Fiber. I know it’s good for me, doc, but how do I get enough of it? Do I have to eat the wrapper off my bran muffin? Perhaps bark chips and kitty litter?
Luckily, its a lot easier than you thought. More importantly, if you do eat enough fiber you can help make yourself a lot more bullet-proof to stress.
Fiber is the non-digestible part of the cell wall found in all plant materials, such as fruit, grains, and vegetables. It cannot be found in any animal products, such as meat, milk, or eggs. Fiber is inert, and has no caloric value, and thus could be said to do nothing. In fact, fiber never even enters the body in the sense of getting into the blood stream. Not unlike a swallowed plastic button, fiber leaves the bowels largely unaffected by the stomach’s attempts to digest it. But fiber is also one of the most powerful, if often underrated tools we have to defend our bodies from stress.
In the stomach, fiber makes the digestive juices work harder. The stomach acid burns itself out on the inert fiber, and the stomach takes several hours to empty. As a result, you are more ulcer-proof, and will feel fuller longer. In the bowels, fiber, as long as it is taken with sufficient water, will prevent constipation, and help protect you from inflammations such as colitis and diverticulitis. The U.S. and Canadian Cancer Societies have recommended we eat more fiber, to reduce the incidence of cancers of the digestive system. The Heart associations have endorsed fibers such as found in oat bran as a means to reduce circulating cholesterol, which is of course implicated in heart disease.
Fiber also makes the body work harder and longer to extract sugars out of our foods, meaning that blood sugar levels tend not to have such high and low swings. Not only does this reduce the hypoglycaemic urgency of a quick sugar fix a couple of hours after a meal, but it helps diabetics reduce their intake of insulin by a few units a day. I have even seen borderline adult diabetics come off their pills when they switched over to a diet with exactly the same number of calories, but with a high fiber load.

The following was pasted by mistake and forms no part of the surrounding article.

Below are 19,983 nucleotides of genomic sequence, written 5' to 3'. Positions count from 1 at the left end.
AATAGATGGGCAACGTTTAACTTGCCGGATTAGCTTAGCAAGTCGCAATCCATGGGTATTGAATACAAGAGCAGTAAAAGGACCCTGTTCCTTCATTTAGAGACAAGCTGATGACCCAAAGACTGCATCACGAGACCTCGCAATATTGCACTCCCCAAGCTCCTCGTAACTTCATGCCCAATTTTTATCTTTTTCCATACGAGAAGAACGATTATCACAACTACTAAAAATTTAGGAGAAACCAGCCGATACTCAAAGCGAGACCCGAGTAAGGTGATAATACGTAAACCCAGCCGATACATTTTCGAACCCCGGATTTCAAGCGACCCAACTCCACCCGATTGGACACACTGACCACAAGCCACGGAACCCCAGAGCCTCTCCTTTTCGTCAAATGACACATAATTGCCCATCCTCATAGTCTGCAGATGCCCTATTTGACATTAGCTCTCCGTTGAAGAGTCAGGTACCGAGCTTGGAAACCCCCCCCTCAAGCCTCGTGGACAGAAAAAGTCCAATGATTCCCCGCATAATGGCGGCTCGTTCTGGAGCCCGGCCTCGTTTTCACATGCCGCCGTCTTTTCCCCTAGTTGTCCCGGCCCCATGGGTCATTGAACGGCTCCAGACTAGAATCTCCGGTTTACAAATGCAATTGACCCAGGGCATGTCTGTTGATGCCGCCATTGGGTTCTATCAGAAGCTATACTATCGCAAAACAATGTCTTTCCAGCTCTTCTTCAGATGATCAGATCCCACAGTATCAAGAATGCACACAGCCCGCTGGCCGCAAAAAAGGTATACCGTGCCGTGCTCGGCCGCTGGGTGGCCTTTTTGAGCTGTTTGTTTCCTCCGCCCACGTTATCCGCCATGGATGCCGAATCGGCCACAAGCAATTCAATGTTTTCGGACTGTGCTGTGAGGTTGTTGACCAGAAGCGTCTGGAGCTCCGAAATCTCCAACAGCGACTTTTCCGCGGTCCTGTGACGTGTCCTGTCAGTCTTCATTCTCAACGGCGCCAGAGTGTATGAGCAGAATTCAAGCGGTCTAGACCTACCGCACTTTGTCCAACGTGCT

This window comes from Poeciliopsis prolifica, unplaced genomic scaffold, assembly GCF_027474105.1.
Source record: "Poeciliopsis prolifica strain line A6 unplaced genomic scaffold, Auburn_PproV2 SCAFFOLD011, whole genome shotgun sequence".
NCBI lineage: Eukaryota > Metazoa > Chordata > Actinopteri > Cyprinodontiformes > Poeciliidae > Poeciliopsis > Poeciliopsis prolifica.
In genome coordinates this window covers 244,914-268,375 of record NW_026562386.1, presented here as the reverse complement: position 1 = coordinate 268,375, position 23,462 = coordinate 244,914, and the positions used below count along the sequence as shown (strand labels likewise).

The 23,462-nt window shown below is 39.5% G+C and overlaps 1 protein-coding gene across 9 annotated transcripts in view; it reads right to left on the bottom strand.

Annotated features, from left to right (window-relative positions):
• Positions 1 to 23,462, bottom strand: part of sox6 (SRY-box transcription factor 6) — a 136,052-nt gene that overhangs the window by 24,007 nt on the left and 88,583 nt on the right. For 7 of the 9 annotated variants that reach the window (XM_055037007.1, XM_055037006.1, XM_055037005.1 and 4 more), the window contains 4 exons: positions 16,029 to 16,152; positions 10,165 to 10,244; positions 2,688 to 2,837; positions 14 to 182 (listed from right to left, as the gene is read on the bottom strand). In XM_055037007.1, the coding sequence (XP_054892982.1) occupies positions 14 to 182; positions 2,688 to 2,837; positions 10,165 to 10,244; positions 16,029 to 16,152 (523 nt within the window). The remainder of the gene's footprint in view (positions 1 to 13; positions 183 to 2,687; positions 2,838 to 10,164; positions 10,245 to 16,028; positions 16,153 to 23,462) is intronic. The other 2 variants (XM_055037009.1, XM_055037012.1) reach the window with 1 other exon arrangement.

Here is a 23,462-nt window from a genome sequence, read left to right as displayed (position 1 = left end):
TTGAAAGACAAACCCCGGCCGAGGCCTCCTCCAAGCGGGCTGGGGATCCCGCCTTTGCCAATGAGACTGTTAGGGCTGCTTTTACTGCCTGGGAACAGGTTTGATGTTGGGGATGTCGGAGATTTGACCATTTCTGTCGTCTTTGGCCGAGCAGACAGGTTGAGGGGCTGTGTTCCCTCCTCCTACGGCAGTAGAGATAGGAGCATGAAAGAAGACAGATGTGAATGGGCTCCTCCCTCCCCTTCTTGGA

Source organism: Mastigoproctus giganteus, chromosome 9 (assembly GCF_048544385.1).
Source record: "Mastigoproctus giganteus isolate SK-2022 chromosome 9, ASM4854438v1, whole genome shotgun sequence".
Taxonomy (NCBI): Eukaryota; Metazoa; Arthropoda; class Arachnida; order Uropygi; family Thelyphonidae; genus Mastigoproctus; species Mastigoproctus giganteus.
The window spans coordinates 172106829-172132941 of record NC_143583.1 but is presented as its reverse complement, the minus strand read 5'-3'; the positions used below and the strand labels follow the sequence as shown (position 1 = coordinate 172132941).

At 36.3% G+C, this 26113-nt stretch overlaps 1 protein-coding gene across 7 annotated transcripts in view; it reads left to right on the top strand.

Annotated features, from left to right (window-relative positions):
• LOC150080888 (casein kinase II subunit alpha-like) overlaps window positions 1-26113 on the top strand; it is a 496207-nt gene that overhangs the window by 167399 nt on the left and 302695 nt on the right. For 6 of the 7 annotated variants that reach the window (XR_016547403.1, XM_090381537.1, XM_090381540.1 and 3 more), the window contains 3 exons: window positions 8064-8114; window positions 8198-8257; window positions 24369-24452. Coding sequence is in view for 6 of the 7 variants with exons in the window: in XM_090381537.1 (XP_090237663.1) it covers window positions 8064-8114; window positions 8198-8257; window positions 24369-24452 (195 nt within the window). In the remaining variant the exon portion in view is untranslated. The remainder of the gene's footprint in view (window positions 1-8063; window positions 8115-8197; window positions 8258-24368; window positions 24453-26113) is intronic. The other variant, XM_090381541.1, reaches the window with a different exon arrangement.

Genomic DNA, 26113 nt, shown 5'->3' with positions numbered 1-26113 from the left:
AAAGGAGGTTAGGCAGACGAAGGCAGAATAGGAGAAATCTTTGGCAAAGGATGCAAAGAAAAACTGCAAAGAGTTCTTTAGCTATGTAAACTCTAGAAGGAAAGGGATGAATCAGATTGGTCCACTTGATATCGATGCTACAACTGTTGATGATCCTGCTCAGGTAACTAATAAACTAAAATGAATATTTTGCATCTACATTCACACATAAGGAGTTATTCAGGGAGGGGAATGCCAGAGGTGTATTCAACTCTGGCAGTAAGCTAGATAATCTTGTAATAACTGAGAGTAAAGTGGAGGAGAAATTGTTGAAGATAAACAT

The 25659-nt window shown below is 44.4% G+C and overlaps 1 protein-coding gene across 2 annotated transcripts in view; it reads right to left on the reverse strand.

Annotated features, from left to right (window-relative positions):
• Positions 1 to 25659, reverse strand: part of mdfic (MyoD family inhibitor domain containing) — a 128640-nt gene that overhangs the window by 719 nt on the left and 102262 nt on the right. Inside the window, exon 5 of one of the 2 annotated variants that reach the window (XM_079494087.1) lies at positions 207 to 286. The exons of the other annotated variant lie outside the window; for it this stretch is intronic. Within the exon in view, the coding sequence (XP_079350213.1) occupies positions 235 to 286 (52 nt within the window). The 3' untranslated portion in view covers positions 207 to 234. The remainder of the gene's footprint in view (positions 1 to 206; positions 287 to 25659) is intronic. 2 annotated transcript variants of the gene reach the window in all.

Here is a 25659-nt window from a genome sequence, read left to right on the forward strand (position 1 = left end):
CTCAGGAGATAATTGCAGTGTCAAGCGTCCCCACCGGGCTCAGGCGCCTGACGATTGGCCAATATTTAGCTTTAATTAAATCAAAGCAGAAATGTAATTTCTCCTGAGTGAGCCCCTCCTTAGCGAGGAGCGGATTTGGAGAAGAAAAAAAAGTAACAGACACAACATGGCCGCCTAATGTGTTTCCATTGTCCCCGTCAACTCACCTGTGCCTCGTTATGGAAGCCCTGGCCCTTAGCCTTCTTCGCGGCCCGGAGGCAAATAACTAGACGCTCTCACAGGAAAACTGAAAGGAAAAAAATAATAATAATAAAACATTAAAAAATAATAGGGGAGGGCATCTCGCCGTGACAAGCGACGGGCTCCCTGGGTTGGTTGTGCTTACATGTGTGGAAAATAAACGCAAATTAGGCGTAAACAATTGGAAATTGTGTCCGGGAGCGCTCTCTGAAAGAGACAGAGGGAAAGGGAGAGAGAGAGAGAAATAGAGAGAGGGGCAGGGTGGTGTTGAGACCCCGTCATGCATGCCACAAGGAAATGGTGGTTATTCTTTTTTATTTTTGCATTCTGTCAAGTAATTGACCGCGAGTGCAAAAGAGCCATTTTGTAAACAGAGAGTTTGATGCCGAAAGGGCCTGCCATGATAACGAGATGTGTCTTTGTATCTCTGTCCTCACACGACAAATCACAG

The overweight dieter also benefits from increasing dietary fiber. Because the stomach stays full for about four hours after a high fiber meal, there is less room to accommodate post-prandial nibblers. After all, if one lived next to a field of sugar cane, one could eat endless sugar and not get fat, because the sugar comes with such a high natural fiber content. When that fiber is refined out of the sugar, and put into candies, then huge quantities of sugar can be crammed into the same space, and dissolves almost instantly into the bloodstream, causing obesity. As an added bonus to help the obese lose weight, a high fiber diet will carry out about 150 calories of undigested food each day, which helps fiber fans stay slim.
Fiber is a great help in fighting stress, as well as many other conditions. Try to have at least 35 grams of it per day, or more if you can. Remember you can get the whole regimen of fiber from your favorite foods: Bran cereal, oatmeal, baked beans in tomato sauce, corn, peas, potatoes, apples and bananas are all foods people enjoy, but are often avoided by people who are trying to lose weight. Think again. As long as you don’t garnish these foods with butter, margarine, or fattening sauces they will actually help you stay full, and lose weight. Remember, you needn’t eat grated pine cones to win against stress.